Adobe Flex Demo at BostonPHP

Last night, Mike Potter (from Adobe’s developer relations group) presented to BostonPHP. The podcast version is now available from the BostonPHP homepage or this direct link. Most, if not all, of the demos Potter gave are on his site as well.
He showed a number of intriguing things, including:

  1. Flex 2 SDK, FlexBuilder, Flex Data Services, etc. Basically the whole 2.0 line of Flex, which provide an environment (IDE), packaged components, and a compiler which outputs .swf format, to be deployed to a web server and interpreted by the Flash player in the user’s browser
  2. AMFPHP (a non-Adobe open source project) for sending objects back and forth between PHP on the server and Flash on the client without the need for serialization/deserialization. (No current support for nested objects, but an array of objects can be returned directly).
  3. Flex/AJAX Bridge (an Adobe Labs open source project, ) for exchanging messages between JavaScript in the Browser and ActionScript inside the Flash player (or your Flex application which is running as an SWF in the Flash Player in the Browser). Google Finance actually uses this when you are looking at a stock chart like this one, to highlight the news stories on the right if you click on a letter in the chart and vice-versa. (I wonder what Grease Monkey scripts could do here – since they can now alter the Flash movie as well as the DOM of the page).
  4. Apollo, which he described but did not show – basically an “.swf runner” which will let users download Flex applications (as .swf files) and run them in a desktop environment without communication back and forth with a server. Will also probably serve as a host environment to PDF files, and potentially (Potter was less committal here) AJAX applications. A developer preview should be coming “later this year.”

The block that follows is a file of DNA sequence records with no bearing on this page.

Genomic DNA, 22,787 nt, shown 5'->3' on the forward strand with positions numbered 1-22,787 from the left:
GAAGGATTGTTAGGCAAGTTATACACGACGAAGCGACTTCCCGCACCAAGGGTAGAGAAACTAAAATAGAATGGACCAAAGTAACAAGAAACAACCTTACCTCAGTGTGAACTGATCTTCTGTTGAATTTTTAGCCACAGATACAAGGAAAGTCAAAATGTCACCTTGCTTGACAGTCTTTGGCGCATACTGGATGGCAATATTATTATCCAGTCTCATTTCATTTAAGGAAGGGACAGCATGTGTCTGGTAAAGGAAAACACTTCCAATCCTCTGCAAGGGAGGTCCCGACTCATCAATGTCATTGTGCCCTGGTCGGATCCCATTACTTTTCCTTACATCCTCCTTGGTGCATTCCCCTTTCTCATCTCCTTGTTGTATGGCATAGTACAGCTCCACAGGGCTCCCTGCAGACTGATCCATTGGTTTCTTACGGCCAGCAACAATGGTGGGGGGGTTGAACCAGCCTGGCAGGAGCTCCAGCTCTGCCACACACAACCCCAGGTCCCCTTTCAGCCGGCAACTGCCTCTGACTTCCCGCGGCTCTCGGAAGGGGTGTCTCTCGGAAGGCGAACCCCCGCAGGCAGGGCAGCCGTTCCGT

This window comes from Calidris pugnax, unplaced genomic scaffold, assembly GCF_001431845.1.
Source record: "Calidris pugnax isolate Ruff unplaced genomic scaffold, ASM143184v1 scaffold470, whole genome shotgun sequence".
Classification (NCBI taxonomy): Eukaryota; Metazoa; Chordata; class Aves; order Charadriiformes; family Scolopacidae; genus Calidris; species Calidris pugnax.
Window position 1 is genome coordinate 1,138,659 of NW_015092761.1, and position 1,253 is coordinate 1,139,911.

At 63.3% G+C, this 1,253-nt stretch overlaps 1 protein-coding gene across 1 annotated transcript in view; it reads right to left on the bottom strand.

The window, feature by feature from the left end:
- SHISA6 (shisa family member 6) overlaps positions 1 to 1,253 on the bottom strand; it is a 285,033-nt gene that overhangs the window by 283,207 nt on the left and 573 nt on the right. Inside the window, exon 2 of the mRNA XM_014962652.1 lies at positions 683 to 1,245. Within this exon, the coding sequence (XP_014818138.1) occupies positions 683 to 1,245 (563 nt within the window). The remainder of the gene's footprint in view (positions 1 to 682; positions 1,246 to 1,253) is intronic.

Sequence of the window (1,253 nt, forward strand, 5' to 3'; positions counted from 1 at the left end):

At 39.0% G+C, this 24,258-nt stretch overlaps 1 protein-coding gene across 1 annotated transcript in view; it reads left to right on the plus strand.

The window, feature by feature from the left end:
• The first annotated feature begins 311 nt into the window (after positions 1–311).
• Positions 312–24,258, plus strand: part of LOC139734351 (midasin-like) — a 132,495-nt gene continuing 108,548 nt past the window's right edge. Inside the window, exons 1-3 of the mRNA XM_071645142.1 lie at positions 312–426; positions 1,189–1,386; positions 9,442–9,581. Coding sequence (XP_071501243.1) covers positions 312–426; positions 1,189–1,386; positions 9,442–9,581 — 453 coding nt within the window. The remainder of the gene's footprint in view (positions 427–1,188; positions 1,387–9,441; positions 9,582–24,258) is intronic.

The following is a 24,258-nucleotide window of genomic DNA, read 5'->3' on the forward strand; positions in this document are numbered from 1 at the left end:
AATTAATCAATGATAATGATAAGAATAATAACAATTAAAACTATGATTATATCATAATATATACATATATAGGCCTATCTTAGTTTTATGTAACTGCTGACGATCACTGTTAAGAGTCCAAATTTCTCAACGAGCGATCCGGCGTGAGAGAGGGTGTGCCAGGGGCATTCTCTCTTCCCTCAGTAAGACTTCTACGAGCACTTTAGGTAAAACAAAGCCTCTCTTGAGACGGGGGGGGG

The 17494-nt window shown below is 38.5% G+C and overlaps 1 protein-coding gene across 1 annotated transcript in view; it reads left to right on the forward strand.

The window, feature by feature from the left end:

A few notes:

The Flex 2 “platform” as a whole has some pieces that are free (as in beer, not speech) and some pieces that require paid licensing. The IDE, built on top of Eclipse, will cost “under $1,000” and perhaps even “well under $1,000,” but likely much more than $0.

Flex 2 output .swf files require Flash 9 player on the client side. (This is the player formerly known as Flash 8.5). While Adobe has been strong (or Macromedia was and I see no reason to expect Adobe to change it) at getting new versions of the player deployed quickly, in the immediate future this will limit the audience.

The demos showed strong performance gains for Flash-based rich applications as compared to Ajax – ~2.6 seconds for a call to retrieve 1000 rows by 7 columns of data in Flash versus ~9 seconds in “Ajax.” (Not sure what framework / js code was used). Obviously Adobe’s put a lot of work into the Flash 9 player, and it makes sense that it would be fast for optimized operations. Of course this doesn’t mean your app would be faster in Flex, but it was interesting to see Adobe starting to make that argument.

The Flash player can also save locally on the browser’s host OS, up to 100k without user permission – and the user can set that up to 10MB or “unlimited.” However, this space is shared amongst all swfs run in that browser. (The data in the space can’t be accessed across swfs, but everyone’s taking space from the same pool – that could make debugging problems “in the wild” intersting).

He also briefly mentioned the Spry framework, which is an AJAX toolkit Adobe released, but said that in his opinion AJAX is just a stepping stone on the way to better dynamic interfaces (in Flash, XUL, XAML, or other technologies).

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